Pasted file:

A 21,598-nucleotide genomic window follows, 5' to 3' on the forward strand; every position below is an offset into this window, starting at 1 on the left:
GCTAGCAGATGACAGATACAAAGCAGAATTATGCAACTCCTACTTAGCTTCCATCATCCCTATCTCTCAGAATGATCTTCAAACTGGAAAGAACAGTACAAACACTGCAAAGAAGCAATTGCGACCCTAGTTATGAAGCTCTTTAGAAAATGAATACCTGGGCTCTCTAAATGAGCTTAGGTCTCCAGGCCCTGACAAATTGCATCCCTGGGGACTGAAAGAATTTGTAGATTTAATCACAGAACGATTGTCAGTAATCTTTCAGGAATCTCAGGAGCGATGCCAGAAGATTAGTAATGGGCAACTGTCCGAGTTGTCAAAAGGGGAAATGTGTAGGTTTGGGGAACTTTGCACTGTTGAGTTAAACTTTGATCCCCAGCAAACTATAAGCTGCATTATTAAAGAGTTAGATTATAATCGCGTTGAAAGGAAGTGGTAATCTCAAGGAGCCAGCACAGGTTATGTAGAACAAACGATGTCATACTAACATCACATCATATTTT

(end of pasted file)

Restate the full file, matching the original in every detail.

A 21,598-nucleotide genomic window follows, 5' to 3' on the forward strand; every position below is an offset into this window, starting at 1 on the left:
GCTAGCAGATGACAGATACAAAGCAGAATTATGCAACTCCTACTTAGCTTCCATCATCCCTATCTCTCAGAATGATCTTCAAACTGGAAAGAACAGTACAAACACTGCAAAGAAGCAATTGCGACCCTAGTTATGAAGCTCTTTAGAAAATGAATACCTGGGCTCTCTAAATGAGCTTAGGTCTCCAGGCCCTGACAAATTGCATCCCTGGGGACTGAAAGAATTTGTAGATTTAATCACAGAACGATTGTCAGTAATCTTTCAGGAATCTCAGGAGCGATGCCAGAAGATTAGTAATGGGCAACTGTCCGAGTTGTCAAAAGGGGAAATGTGTAGGTTTGGGGAACTTTGCACTGTTGAGTTAAACTTTGATCCCCAGCAAACTATAAGCTGCATTATTAAAGAGTTAGATTATAATCGCGTTGAAAGGAAGTGGTAATCTCAAGGAGCCAGCACAGGTTATGTAGAACAAACGATGTCATACTAACATCACATCATATTTT